Sam Bankman-Fried, co-founder and chief executive officer of FTX, in Hong Kong, China, on Tuesday, May 11, 2021.Sam Bankman-Fried, co-founder and chief executive officer of FTX, in Hong Kong, China, on Tuesday, May 11, 2021.

Between $1 billion to $2 billion of customer funds have vanished from the failed FTX.

Bankman-Fried, the former CEO of FTX, transferred $10 billion of customer funds from his exchange to a digital asset trading house.

FTX was thought to be a sister company to Alameda. The Department of Justice, as well as the Securities and Exchange Commission, are looking into how FTX handled customer funds.

Some of the $10 billion sent to Alameda has vanished according to two people.

Both sources were briefed on the company's finances by top staff.

The gap was estimated to be more than $1 billion. The other said it could be between $1 billion and $2 billion.

It seems that the news agency reached Bankman-Fried by text. The former FTX chief wrote that he didn't agree with the characterization of the transfer.

When asked about the funds that are allegedly missing, Bankman- Fried wrote, "???"

Bankman-Fried met with executives in Nassau to figure out how much cash the company needed to cover the hole in its balance sheet. The meeting happened, according to Bankman- Fried.

It had been a rough few days for FTX after Changpeng Zhao, the CEO of the world's largest exchange, said that his company was selling the last of its FTT token, the native currency of FTX. The article pointed out that Bankman-Fried's hedge fund, Alameda Research, held an outsized amount of FTT.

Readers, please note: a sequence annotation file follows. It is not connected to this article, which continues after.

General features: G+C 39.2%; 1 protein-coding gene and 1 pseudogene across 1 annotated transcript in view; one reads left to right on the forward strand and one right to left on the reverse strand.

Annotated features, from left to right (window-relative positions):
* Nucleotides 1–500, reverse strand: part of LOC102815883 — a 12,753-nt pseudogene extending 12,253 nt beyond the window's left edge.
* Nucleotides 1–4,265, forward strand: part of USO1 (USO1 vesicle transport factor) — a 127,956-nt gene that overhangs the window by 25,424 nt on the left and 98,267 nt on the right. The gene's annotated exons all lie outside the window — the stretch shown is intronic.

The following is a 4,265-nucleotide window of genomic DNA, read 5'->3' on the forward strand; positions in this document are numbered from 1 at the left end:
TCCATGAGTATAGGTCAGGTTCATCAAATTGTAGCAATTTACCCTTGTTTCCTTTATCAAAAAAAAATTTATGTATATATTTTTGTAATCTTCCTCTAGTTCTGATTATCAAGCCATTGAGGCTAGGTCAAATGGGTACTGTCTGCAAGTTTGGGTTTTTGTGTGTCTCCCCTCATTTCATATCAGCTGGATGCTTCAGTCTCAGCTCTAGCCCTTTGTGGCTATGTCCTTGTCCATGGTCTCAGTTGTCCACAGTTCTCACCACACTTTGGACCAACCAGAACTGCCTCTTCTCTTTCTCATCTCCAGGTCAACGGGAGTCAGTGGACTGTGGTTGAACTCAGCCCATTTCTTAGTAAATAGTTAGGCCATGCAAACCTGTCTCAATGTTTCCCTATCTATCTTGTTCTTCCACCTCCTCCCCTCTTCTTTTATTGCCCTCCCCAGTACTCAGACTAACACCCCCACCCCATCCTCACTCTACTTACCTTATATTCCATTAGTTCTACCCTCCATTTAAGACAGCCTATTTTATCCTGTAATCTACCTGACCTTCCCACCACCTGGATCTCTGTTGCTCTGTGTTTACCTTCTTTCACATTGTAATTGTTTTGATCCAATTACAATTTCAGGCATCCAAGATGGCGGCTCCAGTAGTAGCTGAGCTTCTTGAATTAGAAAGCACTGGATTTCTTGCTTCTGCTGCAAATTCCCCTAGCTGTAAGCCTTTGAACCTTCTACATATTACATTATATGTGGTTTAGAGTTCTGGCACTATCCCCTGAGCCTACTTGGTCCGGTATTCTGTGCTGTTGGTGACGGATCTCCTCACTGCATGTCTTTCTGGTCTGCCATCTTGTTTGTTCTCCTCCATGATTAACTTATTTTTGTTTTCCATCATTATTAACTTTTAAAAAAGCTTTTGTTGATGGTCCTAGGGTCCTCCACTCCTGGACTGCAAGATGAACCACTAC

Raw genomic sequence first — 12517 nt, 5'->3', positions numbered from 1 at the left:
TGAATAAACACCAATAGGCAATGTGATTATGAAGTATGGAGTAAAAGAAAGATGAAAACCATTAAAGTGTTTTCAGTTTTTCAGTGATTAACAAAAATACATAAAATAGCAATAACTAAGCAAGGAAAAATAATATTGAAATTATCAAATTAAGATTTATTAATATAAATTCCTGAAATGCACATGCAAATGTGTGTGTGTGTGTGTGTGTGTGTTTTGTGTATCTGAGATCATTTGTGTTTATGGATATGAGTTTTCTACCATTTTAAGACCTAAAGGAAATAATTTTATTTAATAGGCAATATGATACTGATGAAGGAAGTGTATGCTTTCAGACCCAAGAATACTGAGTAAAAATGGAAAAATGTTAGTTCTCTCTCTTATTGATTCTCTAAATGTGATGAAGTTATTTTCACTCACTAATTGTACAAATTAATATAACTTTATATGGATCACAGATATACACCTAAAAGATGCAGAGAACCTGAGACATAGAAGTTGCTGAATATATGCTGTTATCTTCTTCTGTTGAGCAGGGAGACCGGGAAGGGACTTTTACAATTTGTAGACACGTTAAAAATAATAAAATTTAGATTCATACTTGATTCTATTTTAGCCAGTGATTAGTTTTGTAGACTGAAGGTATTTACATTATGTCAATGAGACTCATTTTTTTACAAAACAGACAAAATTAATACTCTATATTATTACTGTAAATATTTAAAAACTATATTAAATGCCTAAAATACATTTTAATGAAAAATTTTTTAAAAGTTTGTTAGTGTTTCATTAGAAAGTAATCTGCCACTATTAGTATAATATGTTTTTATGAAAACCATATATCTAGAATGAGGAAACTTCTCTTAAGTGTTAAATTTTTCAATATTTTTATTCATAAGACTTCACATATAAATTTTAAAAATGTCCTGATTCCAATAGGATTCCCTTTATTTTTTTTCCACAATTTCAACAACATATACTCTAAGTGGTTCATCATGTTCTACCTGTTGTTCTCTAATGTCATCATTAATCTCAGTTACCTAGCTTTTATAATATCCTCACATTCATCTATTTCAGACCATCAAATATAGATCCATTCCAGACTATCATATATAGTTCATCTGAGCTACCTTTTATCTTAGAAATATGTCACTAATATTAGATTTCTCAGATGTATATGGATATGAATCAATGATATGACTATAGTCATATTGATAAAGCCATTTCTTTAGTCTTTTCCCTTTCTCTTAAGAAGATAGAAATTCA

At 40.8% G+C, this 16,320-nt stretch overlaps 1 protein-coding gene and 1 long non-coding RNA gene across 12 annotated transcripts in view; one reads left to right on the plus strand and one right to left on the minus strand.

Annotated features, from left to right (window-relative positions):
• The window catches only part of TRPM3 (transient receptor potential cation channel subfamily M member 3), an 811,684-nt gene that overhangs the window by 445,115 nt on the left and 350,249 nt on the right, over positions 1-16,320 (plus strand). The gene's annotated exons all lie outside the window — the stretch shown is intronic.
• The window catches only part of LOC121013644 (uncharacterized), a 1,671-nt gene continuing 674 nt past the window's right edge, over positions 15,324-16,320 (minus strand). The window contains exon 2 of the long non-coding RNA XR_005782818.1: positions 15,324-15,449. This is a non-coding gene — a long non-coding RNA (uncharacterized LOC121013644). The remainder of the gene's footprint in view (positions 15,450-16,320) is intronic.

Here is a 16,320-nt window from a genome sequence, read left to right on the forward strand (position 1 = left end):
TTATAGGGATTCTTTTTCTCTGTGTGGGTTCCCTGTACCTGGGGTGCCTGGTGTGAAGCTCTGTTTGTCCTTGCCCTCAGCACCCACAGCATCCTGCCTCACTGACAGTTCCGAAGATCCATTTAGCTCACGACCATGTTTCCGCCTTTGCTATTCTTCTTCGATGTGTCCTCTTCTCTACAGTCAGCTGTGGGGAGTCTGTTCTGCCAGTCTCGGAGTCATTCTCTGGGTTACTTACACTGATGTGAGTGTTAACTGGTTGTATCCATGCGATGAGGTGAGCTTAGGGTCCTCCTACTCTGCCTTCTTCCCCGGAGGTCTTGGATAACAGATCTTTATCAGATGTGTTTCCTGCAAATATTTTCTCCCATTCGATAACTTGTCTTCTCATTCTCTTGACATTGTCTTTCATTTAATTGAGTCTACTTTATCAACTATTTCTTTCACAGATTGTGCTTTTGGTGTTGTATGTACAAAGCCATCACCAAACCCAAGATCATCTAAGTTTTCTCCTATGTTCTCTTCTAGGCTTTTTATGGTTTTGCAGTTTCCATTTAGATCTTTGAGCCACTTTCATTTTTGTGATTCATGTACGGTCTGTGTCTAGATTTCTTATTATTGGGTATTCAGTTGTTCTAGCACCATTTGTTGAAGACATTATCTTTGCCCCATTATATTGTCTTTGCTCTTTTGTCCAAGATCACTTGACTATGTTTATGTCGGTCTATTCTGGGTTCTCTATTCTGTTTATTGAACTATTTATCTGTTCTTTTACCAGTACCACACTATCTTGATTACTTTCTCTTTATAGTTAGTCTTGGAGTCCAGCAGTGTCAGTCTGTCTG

The plunge in the price of FTT was caused by Zhao's public declaration. The largest by a huge margin was demanded by FTX clients on Sunday, according to Bankman- Fried. The emergency meeting was held in the capital of the Bahamas.

The heads of FTX's regulatory and legal teams were in the room as Bankman-Fried showed multiple spreadsheets detailing how much cash FTX had lent to Alameda.

The documents show a $10 billion transfer of customer deposits from FTX to Alameda. Some of the funds could not be accounted for among the assets of the city.

There was a back door in FTX's books that was created with "bespoke software."

According to two sources, it was a way that ex-CEO Bankman-Fried could make changes to the company's financial record without being flagged. It could have prevented the $10 billion transfer from being flagged to either his internal compliance team or external auditors.

The back door was denied by Bankman- Fried.

CNBC requested comment from FTX and Alameda Research, but neither responded.

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